The definition “Driver’s Car” is perhaps the greatest compliment one can make to any car in the World. In the petrolhead’s dictionary equals as defining it simply as “great” and that has all the attributes to make it memorable to drive. Just like surfers look for that perfect board, we look for that perfect car that you won’t ever forget.
McLaren is perhaps one of the most interesting manufacturers out there today and they clearly seem to be on fire: from the P1 GTR to the Senna and to the gorgeous 720S they’re producing a successful streak of fabulous motorcars.
The Sports Series have been praised by their well-balanced nature between the extreme nature of a supercar and the flexible character of a road car. The 570 is a great and refined GT and as soon as it was introduced, it immediately showed a potential which was greater than expected. Sometimes, manufacturers build a car that they think customers want but they end up with something completely off what was actually requested: with McLaren’s Sport Series this is not the case. Sadly, this has been the trend for some manufacturers in the past few years: for people who drive their cars very rarely, there’s the need for something usable. The new 600 LT is exactly what was needed. It’s blessed by the LT (aka for Long Tail, as it is 74mm longer than the 570S) name, just like the previous 675S and F1, and it’s the most powerful Sports Series McLaren built to date. Heavily revised in almost every aspect it’s the kind of car which is suitable for the road and a proper driver’s car. Why? Simple: it’s got analogical feedback everywhere.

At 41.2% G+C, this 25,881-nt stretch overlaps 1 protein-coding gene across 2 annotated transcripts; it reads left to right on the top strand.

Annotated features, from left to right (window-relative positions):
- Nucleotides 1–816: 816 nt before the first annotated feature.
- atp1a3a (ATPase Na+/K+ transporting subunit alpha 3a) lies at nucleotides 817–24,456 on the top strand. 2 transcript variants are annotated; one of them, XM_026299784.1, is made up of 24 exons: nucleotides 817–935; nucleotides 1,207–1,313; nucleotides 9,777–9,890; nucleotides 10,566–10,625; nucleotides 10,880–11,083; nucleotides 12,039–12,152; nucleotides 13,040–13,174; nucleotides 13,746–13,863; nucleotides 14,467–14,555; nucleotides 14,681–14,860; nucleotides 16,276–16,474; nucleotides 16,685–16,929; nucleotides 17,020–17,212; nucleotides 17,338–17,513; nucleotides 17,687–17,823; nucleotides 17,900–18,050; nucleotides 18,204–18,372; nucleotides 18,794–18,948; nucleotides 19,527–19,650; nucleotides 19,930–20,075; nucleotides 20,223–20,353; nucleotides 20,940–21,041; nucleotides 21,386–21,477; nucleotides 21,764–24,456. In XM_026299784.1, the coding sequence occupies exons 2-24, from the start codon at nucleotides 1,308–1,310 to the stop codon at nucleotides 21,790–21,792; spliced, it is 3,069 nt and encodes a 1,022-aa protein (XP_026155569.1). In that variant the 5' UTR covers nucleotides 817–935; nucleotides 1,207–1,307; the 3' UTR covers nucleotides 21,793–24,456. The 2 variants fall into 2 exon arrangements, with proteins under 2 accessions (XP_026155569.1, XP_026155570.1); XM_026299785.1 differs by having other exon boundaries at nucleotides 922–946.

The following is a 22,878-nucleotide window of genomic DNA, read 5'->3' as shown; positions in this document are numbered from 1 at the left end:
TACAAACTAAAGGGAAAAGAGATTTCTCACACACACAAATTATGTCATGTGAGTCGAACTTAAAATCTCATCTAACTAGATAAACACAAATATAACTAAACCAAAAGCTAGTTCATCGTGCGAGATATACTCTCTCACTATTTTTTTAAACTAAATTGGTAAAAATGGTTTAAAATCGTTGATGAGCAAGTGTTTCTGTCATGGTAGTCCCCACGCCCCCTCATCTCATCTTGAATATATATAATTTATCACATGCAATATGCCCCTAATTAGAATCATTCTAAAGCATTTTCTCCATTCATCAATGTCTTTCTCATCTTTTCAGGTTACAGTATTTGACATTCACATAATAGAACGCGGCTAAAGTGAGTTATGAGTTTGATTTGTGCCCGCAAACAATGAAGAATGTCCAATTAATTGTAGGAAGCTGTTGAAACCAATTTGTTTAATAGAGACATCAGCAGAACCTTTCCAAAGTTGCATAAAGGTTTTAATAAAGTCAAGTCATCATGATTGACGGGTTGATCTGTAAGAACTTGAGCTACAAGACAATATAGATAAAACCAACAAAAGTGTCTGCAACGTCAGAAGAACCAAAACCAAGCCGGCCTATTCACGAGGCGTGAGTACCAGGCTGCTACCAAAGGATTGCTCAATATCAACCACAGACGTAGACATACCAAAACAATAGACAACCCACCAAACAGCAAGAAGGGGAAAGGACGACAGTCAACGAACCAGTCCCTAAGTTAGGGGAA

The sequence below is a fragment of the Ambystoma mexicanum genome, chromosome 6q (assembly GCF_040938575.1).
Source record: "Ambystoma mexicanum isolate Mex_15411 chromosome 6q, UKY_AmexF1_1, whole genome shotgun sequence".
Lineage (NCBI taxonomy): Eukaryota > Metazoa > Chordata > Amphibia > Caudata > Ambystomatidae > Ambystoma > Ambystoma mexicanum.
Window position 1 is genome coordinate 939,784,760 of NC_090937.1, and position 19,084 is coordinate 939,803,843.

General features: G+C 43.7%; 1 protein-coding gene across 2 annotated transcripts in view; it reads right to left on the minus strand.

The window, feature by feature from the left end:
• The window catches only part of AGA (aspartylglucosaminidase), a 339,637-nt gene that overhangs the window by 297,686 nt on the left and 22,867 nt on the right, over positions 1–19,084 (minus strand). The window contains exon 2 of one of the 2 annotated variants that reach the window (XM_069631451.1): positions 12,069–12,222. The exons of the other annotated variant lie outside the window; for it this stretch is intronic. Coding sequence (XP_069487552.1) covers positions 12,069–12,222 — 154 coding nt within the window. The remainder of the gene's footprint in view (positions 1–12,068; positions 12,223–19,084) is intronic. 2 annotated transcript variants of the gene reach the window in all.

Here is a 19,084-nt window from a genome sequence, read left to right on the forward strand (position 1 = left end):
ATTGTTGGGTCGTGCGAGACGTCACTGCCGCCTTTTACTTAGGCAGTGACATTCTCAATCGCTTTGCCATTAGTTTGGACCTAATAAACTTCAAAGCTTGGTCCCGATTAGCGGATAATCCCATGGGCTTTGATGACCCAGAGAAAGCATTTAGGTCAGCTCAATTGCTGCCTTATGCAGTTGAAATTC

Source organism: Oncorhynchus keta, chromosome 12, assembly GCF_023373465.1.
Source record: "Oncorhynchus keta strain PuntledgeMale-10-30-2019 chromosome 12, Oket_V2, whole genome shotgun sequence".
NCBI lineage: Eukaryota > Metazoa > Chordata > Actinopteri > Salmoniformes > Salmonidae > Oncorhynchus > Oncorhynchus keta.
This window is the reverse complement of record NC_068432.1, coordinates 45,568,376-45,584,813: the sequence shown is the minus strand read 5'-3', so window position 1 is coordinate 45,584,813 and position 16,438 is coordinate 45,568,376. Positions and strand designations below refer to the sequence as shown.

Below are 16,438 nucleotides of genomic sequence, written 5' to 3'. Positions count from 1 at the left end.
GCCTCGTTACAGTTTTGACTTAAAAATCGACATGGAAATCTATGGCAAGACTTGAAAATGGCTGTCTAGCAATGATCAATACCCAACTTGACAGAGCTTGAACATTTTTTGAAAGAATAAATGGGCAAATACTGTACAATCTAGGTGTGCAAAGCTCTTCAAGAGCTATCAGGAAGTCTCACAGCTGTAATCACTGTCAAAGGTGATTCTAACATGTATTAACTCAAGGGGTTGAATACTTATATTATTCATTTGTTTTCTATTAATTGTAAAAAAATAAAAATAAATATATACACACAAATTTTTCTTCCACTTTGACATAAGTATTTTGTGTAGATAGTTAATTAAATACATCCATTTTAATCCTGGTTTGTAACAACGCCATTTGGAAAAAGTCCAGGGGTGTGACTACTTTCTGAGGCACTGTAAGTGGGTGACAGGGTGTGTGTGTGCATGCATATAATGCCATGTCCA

Is it an everyday supercar? Nope. As much as we’d like to put on many miles and go through many sets of tires, the 600 LT is the one to savour and enjoy. It’s like that special stash of wine, the one to enjoy when you want to have something special. It’s rigid than the normal and the three way suspension setting only go hard-harder-hardest on the settings; the gearbox is savage when used in track mode and the response from the throttle and the brakes is instantaneous yet easy to use.